Industry, engineering, telecommunications, medicine, research, education and the home, now use a large number of processes and devices which emit non-ionizing radiation. It is known that the ultraviolet radiation generated from man-made sources can be more intense than that occurring naturally, for example in sunlight. The eye is more sensitive to ultraviolet radiation than is the skin and has a built in safety mechanism by reacting to strong sunlight with contraction of the iris and shutting of the eyelids. This reaction mechanism, however, is not fast enough to protect against very bright flashes, nor will it protect against radiation that is not accompanied by visible light. Thus it is necessary for workers in certain fields (arc welding, for example) to utilize protective devices, such as shields and filters. The resultant possible adverse effects of general population exposure are not yet fully understood, and adequate measures are lacking to inform the public about possible risks.
Non-ionizing radiation includes the high-frequency radiations used in communications and broadcasting; the microwave radiations used in radar, television transmissions, and industrial applications; the infrared radiation used in heat-lamps, and the visible light used in some lasers; ultraviolet lamps, and medical diathermy equipment. Excessive radiation may cause damage to the eyes and skin, and in sufficient dosage, to the internal organs.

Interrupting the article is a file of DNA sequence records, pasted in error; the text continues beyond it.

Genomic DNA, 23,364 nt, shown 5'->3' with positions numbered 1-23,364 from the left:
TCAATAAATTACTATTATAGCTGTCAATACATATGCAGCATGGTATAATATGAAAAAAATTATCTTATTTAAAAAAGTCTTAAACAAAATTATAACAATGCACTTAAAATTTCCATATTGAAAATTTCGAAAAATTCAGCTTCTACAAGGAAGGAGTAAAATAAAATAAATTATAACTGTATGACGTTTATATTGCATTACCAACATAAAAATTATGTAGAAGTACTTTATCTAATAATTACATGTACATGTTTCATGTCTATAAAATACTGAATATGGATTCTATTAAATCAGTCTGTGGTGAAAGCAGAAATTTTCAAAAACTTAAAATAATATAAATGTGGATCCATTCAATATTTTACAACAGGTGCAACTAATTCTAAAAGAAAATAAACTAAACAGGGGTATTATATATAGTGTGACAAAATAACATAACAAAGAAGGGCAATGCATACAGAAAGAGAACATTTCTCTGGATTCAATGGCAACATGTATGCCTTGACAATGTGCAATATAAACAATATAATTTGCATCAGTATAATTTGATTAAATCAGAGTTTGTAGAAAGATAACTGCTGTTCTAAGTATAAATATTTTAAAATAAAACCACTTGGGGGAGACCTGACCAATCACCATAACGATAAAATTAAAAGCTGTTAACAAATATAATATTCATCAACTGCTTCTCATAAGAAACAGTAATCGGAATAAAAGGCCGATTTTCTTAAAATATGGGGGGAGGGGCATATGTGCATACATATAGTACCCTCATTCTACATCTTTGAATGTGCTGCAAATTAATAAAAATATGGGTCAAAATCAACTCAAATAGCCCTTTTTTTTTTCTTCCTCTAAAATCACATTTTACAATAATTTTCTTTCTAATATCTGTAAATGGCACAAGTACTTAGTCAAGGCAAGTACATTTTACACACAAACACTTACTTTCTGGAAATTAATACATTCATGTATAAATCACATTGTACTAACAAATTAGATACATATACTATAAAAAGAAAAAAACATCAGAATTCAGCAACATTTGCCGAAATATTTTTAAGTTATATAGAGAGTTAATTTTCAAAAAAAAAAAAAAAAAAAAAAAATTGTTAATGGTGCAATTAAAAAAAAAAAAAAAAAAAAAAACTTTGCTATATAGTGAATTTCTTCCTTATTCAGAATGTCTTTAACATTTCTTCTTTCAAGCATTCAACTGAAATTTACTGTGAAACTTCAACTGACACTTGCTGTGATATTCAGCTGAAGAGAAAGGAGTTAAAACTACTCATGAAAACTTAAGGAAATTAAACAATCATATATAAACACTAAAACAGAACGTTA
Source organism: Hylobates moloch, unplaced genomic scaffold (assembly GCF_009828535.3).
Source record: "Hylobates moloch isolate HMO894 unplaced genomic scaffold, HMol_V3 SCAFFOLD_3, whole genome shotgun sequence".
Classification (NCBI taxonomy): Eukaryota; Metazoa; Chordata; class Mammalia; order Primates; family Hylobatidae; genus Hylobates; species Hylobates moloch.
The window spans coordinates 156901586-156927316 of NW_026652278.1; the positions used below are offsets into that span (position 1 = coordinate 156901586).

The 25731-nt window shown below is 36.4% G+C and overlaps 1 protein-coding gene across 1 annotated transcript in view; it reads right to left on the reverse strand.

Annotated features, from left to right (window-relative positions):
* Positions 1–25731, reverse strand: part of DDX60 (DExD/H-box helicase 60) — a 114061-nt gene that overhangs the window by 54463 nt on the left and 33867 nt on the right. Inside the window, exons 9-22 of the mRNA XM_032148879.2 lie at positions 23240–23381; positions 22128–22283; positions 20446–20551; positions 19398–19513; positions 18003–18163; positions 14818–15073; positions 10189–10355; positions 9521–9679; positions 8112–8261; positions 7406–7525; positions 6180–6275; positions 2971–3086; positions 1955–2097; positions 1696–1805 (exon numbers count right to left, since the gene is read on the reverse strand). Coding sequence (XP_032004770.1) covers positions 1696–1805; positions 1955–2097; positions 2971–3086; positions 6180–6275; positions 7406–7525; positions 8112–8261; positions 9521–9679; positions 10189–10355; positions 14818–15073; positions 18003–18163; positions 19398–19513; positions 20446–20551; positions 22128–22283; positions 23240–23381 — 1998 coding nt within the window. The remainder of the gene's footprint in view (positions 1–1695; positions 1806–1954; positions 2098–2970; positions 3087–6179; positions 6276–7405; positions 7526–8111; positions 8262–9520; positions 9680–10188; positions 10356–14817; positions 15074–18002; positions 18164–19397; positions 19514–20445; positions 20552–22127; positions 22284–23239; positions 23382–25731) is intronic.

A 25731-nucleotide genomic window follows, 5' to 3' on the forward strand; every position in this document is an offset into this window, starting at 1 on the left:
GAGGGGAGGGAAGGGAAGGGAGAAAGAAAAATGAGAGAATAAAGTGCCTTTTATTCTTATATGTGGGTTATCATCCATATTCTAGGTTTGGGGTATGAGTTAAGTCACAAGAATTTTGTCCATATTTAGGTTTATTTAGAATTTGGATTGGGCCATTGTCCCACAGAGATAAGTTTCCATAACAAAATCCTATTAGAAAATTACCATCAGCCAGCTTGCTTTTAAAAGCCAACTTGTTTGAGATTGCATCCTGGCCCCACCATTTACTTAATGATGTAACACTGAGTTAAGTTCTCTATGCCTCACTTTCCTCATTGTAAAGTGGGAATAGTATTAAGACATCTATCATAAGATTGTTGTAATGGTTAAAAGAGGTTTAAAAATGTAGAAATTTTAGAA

There is no good evidence linking cancers to power lines and equipment operating at less than 100,000 Hz. Some workers involved in activities such as welding or working with television transmitters and electrically-powered furnaces could be at risk.
The Encyclopedia of World Problems and Human Potential is a collaboration between UIA and Mankind 2000, started in 1972. It is the result of an ambitious effort to collect and present information on the problems with which humanity is confronted, as well as the challenges such problems pose to concept formation, values and development strategies. Problems included are those identified in international periodicals but especially in the documents of some 60,000 international non-profit organizations, profiled in the Yearbook of International Organizations.
The Encyclopedia includes problems which such groups choose to perceive and act upon, whether or not their existence is denied by others claiming greater expertise. Indeed such claims and counter-claims figure in many of the problem descriptions in order to reflect the often paralyzing dynamics of international debate. In the light of the interdependence demonstrated among world problems in every sector, emphasis is placed on the need for approaches which are sufficiently complex to encompass the factions, conflicts and rival worldviews that undermine collective initiative towards a promising future.
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